Background: Targeted screening for latent TB infection (LTBI) in vulnerable populations is a recommended TB control strategy. Pregnant women are at high risk for developing TB and likely to access healthcare, making pregnancy an important screening opportunity in developing countries. The sensitivity of the widely-used tuberculin skin test (TST), however, may be reduced during pregnancy. Methods: We performed a cross-sectional study comparing the TST with the QuantiFERON Gold In-tube (QGIT) in 401 HIVnegative women presenting antepartum (n = 154), at delivery (n = 148), or postpartum (n = 99) to a government hospital in Pune, India. A subset of 60 women enrolled during pregnancy was followed longitudinally and received both tests at all three stages of pregnancy. Results: The QGIT returned significantly more positive results than the TST. Of the 401 women in the cross-sectional study, 150 (37%) had a positive QGIT, compared to 59 (14%) for the TST (p<0.005). Forty-nine (12%) did not have their TST read. Of 356 who had both results available, 46 (13%) were concordant positive, 91 (25%) were discordant (12 (3%) TST+/QGIT-; 79 (22%) TST-/QGIT+), and 206 (57%) concordant negative. Comparison by stage of pregnancy revealed that QGIT percent positivity remained stable between antepartum and delivery, unlike TST results (QGIT 31-32% vs TST 11-17%). Median IFN-γ concentration was lower at delivery than in antepartum or postpartum (1.66 vs 2.65 vs 8.99 IU/mL, p = 0.001). During postpartum, both tests had significantly increased positives (QGIT 31% vs 32% vs 52%, p = 0.01; TST 17% vs 11% vs 25%, p<0.005). The same trends were observed in the longitudinal subset. Conclusions: Timing and choice of LTBI test during pregnancy impact results. QGIT was more stable and more closely approximated the LTBI prevalence in India. But pregnancy stage clearly affects both tests, raising important questions about how the complex immune changes brought on by pregnancy may impact LTBI screening. © 2014 Mathad et al. Source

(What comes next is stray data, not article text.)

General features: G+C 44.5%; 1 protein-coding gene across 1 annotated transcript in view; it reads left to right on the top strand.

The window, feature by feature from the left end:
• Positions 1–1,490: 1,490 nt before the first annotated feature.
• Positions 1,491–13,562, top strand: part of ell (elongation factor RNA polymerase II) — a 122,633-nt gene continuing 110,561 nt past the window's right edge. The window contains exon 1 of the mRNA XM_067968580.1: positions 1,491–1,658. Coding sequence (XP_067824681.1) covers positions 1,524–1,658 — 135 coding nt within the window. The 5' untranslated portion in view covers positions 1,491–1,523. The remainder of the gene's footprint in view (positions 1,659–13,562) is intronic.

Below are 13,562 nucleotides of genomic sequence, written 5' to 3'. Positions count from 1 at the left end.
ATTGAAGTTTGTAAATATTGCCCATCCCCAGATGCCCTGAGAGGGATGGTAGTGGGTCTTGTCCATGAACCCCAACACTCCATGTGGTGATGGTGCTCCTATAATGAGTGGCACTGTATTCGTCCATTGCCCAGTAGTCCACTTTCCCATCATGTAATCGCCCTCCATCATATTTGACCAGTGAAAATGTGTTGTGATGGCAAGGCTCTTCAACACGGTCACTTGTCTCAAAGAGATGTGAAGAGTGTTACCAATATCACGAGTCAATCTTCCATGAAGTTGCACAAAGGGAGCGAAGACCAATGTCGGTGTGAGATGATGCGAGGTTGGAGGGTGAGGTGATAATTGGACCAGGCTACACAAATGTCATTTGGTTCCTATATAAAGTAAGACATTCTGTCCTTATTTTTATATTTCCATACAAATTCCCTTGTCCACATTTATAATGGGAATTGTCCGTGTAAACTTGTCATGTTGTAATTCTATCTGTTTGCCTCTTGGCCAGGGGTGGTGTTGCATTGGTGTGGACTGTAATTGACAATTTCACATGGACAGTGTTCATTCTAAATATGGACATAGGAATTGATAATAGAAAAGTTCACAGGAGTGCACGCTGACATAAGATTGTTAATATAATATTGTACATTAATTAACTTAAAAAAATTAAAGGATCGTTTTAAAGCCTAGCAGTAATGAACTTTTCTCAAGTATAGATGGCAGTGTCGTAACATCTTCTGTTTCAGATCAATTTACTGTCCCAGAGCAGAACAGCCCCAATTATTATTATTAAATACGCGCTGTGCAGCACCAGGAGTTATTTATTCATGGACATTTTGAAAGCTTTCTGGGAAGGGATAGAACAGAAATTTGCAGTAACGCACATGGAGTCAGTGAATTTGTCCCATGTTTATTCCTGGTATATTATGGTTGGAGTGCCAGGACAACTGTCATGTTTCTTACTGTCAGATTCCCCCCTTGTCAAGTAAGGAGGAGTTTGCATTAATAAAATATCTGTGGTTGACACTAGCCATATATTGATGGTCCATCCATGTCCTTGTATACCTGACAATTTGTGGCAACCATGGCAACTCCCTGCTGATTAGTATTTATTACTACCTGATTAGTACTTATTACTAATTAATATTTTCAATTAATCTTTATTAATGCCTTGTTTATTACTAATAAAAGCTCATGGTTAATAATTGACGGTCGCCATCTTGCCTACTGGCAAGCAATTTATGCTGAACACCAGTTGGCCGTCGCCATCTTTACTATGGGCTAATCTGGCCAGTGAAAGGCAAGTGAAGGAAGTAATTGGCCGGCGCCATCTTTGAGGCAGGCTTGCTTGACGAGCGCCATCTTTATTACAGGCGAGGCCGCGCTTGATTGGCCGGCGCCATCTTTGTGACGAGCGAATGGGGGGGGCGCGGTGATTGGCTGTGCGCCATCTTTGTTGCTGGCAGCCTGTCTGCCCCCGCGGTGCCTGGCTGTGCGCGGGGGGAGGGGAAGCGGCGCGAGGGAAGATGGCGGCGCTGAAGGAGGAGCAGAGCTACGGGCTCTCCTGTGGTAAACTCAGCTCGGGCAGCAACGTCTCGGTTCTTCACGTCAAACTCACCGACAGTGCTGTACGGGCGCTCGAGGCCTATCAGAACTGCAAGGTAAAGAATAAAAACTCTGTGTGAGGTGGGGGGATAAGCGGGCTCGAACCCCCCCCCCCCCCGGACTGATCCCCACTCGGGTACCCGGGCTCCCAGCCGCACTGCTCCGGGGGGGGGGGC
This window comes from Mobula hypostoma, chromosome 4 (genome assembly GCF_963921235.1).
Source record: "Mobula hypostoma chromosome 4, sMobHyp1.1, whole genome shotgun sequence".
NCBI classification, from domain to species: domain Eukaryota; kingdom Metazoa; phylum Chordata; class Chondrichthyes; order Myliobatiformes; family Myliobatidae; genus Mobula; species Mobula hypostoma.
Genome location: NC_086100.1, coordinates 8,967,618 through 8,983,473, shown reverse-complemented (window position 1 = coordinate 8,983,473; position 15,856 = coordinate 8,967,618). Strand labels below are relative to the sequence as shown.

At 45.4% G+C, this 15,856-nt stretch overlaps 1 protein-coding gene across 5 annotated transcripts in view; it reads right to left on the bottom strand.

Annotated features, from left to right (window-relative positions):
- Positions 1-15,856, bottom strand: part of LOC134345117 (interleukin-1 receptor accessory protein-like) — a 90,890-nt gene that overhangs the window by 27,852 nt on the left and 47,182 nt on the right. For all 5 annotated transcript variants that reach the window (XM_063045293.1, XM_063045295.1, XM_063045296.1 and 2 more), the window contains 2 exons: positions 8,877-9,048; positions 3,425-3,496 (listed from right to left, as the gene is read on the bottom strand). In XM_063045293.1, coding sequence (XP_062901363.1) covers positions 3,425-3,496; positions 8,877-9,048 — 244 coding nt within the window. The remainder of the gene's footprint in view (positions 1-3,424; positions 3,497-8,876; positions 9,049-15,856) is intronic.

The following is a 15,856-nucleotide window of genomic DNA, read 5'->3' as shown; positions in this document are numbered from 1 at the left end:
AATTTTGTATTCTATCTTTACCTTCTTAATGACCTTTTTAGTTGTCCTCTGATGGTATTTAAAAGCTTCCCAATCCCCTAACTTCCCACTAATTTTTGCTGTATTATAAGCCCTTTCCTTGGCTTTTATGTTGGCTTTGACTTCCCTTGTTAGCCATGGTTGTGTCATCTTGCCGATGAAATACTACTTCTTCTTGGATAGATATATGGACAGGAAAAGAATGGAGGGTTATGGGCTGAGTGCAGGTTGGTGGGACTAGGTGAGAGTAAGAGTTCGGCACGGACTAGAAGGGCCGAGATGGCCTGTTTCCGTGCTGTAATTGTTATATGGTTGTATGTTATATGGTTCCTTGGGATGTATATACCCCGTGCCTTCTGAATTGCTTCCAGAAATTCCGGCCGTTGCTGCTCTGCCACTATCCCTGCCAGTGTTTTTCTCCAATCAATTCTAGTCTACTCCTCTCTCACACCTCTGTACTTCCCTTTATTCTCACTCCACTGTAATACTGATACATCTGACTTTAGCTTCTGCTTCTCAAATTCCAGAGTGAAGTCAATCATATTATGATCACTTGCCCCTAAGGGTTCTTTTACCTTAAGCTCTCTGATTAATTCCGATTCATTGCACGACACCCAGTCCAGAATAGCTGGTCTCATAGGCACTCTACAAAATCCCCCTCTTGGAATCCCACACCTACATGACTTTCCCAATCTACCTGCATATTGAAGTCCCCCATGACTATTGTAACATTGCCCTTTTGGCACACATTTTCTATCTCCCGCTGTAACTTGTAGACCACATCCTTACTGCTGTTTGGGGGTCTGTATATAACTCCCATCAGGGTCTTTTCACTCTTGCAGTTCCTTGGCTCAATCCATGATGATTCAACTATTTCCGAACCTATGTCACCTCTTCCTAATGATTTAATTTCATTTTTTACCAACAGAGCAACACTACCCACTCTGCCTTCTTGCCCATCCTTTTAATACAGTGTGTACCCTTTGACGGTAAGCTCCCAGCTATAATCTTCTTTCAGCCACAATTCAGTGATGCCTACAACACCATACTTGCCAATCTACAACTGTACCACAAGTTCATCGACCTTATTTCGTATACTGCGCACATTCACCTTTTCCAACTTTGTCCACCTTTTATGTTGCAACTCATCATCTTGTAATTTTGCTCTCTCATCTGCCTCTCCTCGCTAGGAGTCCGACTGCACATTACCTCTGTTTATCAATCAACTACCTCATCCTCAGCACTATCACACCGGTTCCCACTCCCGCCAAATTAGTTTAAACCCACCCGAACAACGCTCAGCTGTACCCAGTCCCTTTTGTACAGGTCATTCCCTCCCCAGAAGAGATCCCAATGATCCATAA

Gupte A.,Johns Hopkins University | Padmapriyadarsini C.,National Institute for Research in Tuberculosis | Mave V.,Johns Hopkins University | Mave V.,Johns Hopkins Clinical Trials Unit | And 18 more authors.
BMJ Open | Year: 2016

Introduction: Tuberculosis disease (TB) remains an important global health threat. An evidence-based response, tailored to local disease epidemiology in high-burden countries, is key to controlling the global TB epidemic. Reliable surrogate biomarkers that predict key active disease and latent TB infection outcomes are vital to advancing clinical research necessary to 'End TB'. Well executed longitudinal studies strengthening local research capacity for addressing TB research priorities and advancing biomarker discovery are urgently needed. Methods and analysis: The Cohort for Tuberculosis Research by the Indo-US Medical Partnership (CTRIUMPH) study conducted in Byramjee Jeejeebhoy Government Medical College (BJGMC), Pune and National Institute for Research in Tuberculosis (NIRT), Chennai, India, will establish and maintain three prospective cohorts: (1) an Active TB Cohort comprising 800 adults with pulmonary TB, 200 adults with extrapulmonary TB and 200 children with TB; (2) a Household Contact Cohort of 3200 adults and children at risk of developing active disease; and (3) a Control Cohort consisting of 300 adults and 200 children with no known exposure to TB. Relevant clinical, sociodemographic and psychosocial data will be collected and a strategic specimen repository established at multiple time points over 24 months of follow-up to measure host and microbial factors associated with (1) TB treatment outcomes; (2) progression from infection to active TB disease; and (3) Mycobacterium tuberculosis transmission among Indian adults and children. We anticipate CTRIUMPH to serve as a research platform necessary to characterise some relevant aspects of the TB epidemic in India, generate evidence to inform local and global TB control strategies and support novel TB biomarker discovery. Ethics and dissemination: This study is approved by the Institutional Review Boards of NIRT, BJGMC and Johns Hopkins University, USA. Study results will be disseminated through peer-reviewed journals and research conferences. Source